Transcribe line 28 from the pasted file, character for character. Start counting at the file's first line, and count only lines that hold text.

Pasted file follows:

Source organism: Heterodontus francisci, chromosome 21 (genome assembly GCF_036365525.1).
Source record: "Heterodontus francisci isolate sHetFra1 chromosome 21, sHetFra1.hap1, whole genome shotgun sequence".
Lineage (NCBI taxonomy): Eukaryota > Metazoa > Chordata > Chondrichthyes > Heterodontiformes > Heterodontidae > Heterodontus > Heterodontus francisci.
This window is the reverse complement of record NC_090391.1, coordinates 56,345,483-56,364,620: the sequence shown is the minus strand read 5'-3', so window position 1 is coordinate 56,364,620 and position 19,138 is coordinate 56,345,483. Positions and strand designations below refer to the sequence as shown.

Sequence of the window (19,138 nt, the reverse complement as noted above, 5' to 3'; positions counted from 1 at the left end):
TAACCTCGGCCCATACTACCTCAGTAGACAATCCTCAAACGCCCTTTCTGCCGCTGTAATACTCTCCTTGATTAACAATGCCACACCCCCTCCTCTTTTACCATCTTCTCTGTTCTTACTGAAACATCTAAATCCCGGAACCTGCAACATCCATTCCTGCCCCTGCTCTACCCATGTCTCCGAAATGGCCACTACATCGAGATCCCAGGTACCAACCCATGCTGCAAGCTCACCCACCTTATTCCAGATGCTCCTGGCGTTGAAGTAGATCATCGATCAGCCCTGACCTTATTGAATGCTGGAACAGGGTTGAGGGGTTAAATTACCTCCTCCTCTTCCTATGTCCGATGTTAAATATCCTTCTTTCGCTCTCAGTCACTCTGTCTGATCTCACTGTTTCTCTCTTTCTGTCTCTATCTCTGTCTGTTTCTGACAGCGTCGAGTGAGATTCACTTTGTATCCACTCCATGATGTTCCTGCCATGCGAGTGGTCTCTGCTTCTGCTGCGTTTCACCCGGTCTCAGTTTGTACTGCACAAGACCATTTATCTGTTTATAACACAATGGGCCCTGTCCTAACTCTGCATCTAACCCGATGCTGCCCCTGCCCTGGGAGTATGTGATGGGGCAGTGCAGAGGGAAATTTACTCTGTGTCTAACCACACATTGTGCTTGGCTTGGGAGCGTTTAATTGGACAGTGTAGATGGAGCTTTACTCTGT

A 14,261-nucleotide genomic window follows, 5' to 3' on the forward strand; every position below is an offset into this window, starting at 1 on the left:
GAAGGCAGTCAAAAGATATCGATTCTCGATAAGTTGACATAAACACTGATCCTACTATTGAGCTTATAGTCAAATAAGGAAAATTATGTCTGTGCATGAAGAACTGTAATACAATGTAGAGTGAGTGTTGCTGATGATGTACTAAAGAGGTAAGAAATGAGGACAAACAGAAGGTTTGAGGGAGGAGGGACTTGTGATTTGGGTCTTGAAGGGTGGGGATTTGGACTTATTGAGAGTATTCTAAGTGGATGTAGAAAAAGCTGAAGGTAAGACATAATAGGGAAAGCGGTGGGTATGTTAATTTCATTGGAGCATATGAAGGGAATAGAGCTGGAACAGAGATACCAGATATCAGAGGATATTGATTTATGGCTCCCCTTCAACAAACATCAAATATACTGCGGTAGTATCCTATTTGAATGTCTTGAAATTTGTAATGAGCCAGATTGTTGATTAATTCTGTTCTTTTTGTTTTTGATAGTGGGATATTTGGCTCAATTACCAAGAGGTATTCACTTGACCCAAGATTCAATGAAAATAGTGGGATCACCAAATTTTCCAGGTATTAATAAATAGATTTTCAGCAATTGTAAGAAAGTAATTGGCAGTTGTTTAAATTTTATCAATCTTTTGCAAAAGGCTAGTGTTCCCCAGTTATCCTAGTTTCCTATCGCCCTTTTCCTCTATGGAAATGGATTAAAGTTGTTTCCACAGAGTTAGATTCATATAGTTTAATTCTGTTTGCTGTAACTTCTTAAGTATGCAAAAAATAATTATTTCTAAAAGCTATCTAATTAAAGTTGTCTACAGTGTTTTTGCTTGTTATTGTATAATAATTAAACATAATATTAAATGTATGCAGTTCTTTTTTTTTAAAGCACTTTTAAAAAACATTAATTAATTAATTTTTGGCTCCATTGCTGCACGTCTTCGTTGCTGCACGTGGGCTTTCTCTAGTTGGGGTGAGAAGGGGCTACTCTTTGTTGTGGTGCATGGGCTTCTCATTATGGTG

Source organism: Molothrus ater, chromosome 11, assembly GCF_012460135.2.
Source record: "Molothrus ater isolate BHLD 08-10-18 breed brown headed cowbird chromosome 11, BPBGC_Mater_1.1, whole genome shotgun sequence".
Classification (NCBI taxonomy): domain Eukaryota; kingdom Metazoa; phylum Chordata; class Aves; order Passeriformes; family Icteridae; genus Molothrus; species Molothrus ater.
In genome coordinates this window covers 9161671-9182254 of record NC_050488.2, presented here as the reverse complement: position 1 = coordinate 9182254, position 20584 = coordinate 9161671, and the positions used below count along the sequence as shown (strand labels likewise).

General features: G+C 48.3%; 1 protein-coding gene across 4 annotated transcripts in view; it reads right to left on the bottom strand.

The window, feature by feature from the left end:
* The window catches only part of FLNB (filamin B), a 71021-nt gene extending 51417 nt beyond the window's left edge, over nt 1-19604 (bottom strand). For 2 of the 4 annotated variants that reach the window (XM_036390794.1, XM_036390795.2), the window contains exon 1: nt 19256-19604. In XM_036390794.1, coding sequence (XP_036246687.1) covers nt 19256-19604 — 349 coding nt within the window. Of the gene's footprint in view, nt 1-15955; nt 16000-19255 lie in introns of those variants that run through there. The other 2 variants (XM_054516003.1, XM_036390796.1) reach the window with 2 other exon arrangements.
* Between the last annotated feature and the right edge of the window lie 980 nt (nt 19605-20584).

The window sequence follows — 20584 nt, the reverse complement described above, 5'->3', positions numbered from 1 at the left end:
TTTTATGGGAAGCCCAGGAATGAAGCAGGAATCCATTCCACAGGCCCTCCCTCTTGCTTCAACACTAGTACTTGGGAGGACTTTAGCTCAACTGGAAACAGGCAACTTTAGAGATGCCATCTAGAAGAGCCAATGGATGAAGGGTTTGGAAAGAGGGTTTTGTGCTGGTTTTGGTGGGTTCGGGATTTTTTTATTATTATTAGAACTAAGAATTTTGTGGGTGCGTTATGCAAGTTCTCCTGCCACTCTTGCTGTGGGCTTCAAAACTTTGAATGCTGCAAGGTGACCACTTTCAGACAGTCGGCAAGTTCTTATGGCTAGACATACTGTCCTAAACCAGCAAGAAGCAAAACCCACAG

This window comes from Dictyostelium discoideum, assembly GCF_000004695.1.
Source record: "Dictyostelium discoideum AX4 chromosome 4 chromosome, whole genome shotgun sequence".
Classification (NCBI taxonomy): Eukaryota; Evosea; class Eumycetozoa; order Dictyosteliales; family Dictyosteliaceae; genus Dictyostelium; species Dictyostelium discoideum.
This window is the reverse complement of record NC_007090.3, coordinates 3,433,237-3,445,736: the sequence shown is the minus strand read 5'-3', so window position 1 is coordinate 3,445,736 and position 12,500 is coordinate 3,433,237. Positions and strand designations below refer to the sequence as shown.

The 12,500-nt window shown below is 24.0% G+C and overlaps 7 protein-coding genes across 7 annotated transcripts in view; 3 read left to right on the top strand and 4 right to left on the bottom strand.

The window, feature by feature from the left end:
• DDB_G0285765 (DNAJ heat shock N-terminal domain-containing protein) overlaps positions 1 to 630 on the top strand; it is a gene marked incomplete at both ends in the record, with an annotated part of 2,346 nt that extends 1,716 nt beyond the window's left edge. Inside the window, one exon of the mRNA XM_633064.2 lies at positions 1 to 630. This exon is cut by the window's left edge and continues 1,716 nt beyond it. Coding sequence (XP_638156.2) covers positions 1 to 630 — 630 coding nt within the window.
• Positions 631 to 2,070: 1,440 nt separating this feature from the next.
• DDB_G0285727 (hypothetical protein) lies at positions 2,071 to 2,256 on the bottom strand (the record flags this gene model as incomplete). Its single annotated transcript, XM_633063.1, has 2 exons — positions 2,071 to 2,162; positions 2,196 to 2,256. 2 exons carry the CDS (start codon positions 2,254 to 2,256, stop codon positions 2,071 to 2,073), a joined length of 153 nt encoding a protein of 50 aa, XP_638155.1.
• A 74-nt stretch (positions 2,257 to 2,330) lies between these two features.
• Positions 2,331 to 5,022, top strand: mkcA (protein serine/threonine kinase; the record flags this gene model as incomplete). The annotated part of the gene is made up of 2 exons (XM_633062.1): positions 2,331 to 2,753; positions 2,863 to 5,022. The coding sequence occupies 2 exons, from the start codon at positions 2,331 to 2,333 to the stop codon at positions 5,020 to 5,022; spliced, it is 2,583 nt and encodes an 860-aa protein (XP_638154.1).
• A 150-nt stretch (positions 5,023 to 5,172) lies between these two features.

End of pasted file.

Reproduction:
• A 74-nt stretch (positions 2,257 to 2,330) lies between these two features.